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Document number: 4784
Date: 29 Mar 1843
Recipient: HERSCHEL John Frederick William
Author: TALBOT William Henry Fox
Collection: Royal Society, London
Collection number: HS 17:315
Last updated: 14th March 2012

29 March 1843

Dear Sir

Many thanks for the specimens, some of which I have retained as desired, but should be glad to have a memorandum of their nature, these are No 844 black, & 780 blue; both negative. <1>

With respect to the name “Celænotype” <2> it appears to me not sufficiently descriptive; for the positive Calotype process affords copies of Engravings equally sharp and black, & which might be mistaken for real engravings – But as your new process involves a very remarkable peculiarity viz. the change from negative to positive of the same photograph, I should wish the name given to it to be one allusive to that fact, and if you are not yet decided upon your nomenclature I would suggest that the above peculiarity might be concisely and clearly expressed by the name of Amphitype. The Greek name for “to change” [illegible deletion] is somewhat too long for convenient use (αλλασσειν) unless abbreviated into allotype; but the other is more classical.

I mentioned that we saw on the 24th besides the comet <3> a nebulous light involving the Pleiades – I find you regard this as the true Zodiacal light: but it still remains to me very obscure why the Z. light does not appear during total eclipses if it is really produced by the Sun’s atmosphere; and therefore I think this phenomenon must have its origin in our own atmosphere.

The slow changes which take place in your photographs during several months are certainly very remarkable; do not you think they might be hastened by constantly keeping them in a warm place, or in a reservoir filled with some gas or other?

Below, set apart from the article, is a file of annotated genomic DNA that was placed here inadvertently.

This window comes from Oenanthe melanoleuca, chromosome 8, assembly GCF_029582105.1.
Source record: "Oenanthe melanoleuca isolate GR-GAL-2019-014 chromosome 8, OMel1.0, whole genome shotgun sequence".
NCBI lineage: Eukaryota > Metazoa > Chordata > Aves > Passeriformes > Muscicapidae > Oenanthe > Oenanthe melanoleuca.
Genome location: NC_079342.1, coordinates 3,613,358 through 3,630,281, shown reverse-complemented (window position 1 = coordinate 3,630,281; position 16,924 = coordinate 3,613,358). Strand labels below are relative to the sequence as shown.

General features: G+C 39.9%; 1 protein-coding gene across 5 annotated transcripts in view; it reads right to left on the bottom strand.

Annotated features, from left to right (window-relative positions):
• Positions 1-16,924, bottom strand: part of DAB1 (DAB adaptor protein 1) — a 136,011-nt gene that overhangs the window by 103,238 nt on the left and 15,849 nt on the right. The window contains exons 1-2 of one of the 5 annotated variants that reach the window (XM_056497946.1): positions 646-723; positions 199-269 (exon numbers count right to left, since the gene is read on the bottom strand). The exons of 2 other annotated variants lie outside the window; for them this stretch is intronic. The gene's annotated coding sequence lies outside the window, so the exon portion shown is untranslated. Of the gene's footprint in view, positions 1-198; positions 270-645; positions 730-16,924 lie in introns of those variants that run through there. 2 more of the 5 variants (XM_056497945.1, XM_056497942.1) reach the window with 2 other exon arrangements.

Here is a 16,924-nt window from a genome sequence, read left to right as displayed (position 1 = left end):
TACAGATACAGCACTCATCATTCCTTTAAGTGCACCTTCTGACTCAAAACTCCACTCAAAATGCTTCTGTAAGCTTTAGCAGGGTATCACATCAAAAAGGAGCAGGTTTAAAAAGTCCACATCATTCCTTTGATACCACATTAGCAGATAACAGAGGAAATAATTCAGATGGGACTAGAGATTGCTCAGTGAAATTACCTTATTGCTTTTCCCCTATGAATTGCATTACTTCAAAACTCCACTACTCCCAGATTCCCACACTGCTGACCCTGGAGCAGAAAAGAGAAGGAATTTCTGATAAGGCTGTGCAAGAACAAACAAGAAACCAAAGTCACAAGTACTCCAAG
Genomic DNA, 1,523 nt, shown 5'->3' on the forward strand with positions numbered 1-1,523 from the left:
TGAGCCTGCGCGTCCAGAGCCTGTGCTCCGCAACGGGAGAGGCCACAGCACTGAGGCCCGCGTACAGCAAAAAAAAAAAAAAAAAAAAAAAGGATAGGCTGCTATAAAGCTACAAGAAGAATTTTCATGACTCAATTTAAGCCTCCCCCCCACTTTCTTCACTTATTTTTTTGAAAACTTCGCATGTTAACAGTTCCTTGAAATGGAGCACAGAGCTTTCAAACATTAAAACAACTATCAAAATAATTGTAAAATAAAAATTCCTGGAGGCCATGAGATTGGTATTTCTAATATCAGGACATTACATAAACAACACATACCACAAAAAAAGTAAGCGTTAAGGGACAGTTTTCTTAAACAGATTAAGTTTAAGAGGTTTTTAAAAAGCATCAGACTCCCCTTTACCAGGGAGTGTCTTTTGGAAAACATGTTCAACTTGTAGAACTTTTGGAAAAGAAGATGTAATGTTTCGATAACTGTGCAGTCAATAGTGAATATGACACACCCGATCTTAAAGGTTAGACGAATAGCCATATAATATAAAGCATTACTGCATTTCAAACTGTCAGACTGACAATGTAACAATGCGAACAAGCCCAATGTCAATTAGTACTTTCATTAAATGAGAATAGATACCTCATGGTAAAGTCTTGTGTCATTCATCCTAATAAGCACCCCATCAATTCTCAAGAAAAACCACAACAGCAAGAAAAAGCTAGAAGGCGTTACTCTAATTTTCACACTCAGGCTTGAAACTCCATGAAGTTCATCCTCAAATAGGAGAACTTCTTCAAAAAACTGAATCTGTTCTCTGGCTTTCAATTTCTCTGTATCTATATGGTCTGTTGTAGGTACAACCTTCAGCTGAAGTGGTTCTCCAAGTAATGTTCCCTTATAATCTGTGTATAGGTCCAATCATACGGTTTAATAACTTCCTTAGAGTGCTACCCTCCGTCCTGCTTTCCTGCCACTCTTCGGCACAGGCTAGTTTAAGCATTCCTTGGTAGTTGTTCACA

Messrs Johnson & Wolcott <4> have made a new improvement in the Daguerreotype; I saw a specimen yesterday which I think the most perfect thing of the kind I have yet seen, and leaving little to be desired in the way of further improvement, if its execution be not attended with any unusual difficulties. A newspaper called the Illustrated London News contained a good woodcut of the Comet as seen at Blackheath on the 17th inst – quite like its appearance as I saw it on the 24th only that it was much fainter then. This seems a very remarkable comet, its tail grows faint without growing shorter, or materially shifting its place in the heavens. Is it going away from us nearly in a straight line?

Talking of comets, in my more mathematical days, I once found out the following simple theorem –

If the passage of a comet thro’ both its nodes is observed, these 2 observations suffice to determine the orbit rigorously, & by a very simple geometrical construction. Except the Inclination which remains indeterminate. The last circumstance renders this theorem a very peculiar one. I had afterwards reason to believe that my theorem was not altogether new, but I have since lost the memoranda I made on that point. The orbit is assumed parabolic.

I remain dear Sir Yours very truly
H. F. Talbot

Your No 4 appears to contain the elements of an excellent photogrc method, but to have been spoiled by an incautious use of the brush. Sir J. Herschel Bart


1. These are listed in Herschel’s Photographic Memoranda. 780 was accomplished on 10 August 1842: “10 Ammo Citr + 10 F3/2 CP no/precip. greenish paper covers 3 squares”. 844 was done on 16 January 1843: “(Acet L)1 + {(Ao C Iron ½ strength 1/12)1 + (Pern 1/6 strength)1}2”. HRHRC W0268.

2. See Doc. No: 04778.

3. The Great March Comet of 1834.

4. Alexander Simon Wolcott (1804–1844), and John Johnson developed a daguerreotype camera employing a concave mirror rather than a lens. They were granted an American patent, no.1582, 8 May 1840, and 18 March 1843 Wolcott alone was granted a British Patent, no.9672.